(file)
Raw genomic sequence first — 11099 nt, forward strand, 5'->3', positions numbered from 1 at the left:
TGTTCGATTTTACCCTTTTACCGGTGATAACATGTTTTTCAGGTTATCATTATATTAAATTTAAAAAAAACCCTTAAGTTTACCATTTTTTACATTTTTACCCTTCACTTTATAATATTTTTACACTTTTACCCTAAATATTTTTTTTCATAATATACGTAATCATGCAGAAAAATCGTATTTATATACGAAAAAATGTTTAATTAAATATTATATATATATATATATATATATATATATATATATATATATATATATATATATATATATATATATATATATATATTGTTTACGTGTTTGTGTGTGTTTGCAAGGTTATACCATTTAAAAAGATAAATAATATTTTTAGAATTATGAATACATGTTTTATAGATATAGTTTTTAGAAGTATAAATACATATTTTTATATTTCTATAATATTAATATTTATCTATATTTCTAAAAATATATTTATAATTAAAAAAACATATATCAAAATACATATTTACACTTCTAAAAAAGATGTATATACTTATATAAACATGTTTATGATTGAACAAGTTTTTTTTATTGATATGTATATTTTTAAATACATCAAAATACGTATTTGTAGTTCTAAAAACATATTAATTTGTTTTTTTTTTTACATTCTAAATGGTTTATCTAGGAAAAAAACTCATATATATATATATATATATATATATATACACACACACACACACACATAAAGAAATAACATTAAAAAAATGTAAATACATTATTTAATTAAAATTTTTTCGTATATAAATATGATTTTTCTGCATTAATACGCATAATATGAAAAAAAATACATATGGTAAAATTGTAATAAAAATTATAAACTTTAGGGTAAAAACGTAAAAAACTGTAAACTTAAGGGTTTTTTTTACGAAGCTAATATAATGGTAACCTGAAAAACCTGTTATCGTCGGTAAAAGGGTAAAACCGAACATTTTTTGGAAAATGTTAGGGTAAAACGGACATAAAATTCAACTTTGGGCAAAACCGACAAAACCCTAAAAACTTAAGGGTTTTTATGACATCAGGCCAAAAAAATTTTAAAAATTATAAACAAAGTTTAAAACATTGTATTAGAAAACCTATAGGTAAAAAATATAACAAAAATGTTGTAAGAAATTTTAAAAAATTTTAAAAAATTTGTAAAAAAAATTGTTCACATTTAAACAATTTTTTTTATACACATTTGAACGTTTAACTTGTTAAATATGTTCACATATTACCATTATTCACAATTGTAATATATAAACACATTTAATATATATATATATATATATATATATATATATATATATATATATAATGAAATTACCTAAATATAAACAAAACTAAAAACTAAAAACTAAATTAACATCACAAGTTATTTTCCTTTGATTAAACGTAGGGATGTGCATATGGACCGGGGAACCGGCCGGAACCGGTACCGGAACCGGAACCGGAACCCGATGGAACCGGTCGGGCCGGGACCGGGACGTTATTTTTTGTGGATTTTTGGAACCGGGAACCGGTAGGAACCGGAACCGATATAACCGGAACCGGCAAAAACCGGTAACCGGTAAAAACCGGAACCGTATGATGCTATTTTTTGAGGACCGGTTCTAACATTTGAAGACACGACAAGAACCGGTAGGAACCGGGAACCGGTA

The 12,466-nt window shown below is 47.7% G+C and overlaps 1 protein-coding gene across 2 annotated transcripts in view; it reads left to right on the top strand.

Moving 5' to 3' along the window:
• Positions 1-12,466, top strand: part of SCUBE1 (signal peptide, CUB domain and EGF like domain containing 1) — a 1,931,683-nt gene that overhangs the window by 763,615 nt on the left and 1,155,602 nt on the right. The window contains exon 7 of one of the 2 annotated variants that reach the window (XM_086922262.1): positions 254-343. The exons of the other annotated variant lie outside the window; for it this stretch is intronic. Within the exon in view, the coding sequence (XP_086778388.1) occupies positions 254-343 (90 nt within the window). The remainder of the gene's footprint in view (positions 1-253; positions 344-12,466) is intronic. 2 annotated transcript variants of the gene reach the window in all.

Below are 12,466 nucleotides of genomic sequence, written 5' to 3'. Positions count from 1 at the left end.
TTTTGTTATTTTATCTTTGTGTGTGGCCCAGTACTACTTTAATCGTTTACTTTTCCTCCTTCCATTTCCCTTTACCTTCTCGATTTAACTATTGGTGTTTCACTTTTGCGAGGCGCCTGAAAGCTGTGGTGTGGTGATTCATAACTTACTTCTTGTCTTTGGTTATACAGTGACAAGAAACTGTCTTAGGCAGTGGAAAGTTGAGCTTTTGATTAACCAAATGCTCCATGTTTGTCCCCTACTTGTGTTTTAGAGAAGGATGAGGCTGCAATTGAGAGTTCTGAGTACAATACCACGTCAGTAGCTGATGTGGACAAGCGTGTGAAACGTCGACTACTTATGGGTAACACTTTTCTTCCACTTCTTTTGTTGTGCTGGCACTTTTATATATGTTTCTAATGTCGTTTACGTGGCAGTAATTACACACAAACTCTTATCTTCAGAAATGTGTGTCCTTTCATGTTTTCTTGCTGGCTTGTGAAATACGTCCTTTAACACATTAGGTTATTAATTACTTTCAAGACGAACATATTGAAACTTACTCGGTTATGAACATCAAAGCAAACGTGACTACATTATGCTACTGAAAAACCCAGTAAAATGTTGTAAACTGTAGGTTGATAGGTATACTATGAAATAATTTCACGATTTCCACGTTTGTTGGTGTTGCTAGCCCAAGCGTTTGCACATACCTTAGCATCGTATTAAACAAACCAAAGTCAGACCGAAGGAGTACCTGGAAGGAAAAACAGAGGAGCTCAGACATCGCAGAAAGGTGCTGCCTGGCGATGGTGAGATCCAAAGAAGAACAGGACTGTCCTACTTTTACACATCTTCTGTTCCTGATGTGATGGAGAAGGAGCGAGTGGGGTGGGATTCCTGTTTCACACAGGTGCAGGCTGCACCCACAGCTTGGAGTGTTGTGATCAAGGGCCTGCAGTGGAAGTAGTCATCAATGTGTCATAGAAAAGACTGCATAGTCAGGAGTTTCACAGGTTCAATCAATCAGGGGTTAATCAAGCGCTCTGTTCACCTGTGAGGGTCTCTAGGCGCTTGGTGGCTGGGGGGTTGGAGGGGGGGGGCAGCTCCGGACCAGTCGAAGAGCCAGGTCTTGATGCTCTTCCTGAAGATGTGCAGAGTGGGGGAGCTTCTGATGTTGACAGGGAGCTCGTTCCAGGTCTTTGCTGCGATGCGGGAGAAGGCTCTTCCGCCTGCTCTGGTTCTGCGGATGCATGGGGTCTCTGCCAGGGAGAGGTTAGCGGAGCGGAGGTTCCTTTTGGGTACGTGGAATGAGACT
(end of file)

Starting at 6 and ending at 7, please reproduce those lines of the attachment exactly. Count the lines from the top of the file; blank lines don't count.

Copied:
Below are 12,466 nucleotides of genomic sequence, written 5' to 3'. Positions count from 1 at the left end.
TTTTGTTATTTTATCTTTGTGTGTGGCCCAGTACTACTTTAATCGTTTACTTTTCCTCCTTCCATTTCCCTTTACCTTCTCGATTTAACTATTGGTGTTTCACTTTTGCGAGGCGCCTGAAAGCTGTGGTGTGGTGATTCATAACTTACTTCTTGTCTTTGGTTATACAGTGACAAGAAACTGTCTTAGGCAGTGGAAAGTTGAGCTTTTGATTAACCAAATGCTCCATGTTTGTCCCCTACTTGTGTTTTAGAGAAGGATGAGGCTGCAATTGAGAGTTCTGAGTACAATACCACGTCAGTAGCTGATGTGGACAAGCGTGTGAAACGTCGACTACTTATGGGTAACACTTTTCTTCCACTTCTTTTGTTGTGCTGGCACTTTTATATATGTTTCTAATGTCGTTTACGTGGCAGTAATTACACACAAACTCTTATCTTCAGAAATGTGTGTCCTTTCATGTTTTCTTGCTGGCTTGTGAAATACGTCCTTTAACACATTAGGTTATTAATTACTTTCAAGACGAACATATTGAAACTTACTCGGTTATGAACATCAAAGCAAACGTGACTACATTATGCTACTGAAAAACCCAGTAAAATGTTGTAAACTGTAGGTTGATAGGTATACTATGAAATAATTTCACGATTTCCACGTTTGTTGGTGTTGCTAGCCCAAGCGTTTGCACATACCTTAGCATCGTATTAAACAAACCAAAGTCAGACCGAAGGAGTACCTGGAAGGAAAAACAGAGGAGCTCAGACATCGCAGAAAGGTGCTGCCTGGCGATGGTGAGATCCAAAGAAGAACAGGACTGTCCTACTTTTACACATCTTCTGTTCCTGATGTGATGGAGAAGGAGCGAGTGGGGTGGGATTCCTGTTTCACACAGGTGCAGGCTGCACCCACAGCTTGGAGTGTTGTGATCAAGGGCCTGCAGTGGAAGTAGTCATCAATGTGTCATAGAAAAGACTGCATAGTCAGGAGTTTCACAGGTTCAATCAATCAGGGGTTAATCAAGCGCTCTGTTCACCTGTGAGGGTCTCTAGGCGCTTGGTGGCTGGGGGGTTGGAGGGGGGGGGCAGCTCCGGACCAGTCGAAGAGCCAGGTCTTGATGCTCTTCCTGAAGATGTGCAGAGTGGGGGAGCTTCTGATGTTGACAGGGAGCTCGTTCCAGGTCTTTGCTGCGATGCGGGAGAAGGCTCTTCCGCCTGCTCTGGTTCTGCGGATGCATGGGGTCTCTGCCAGGGAGAGGTTAGCGGAGCGGAGGTTCCTTTTGGGTACGTGGAATGAGACT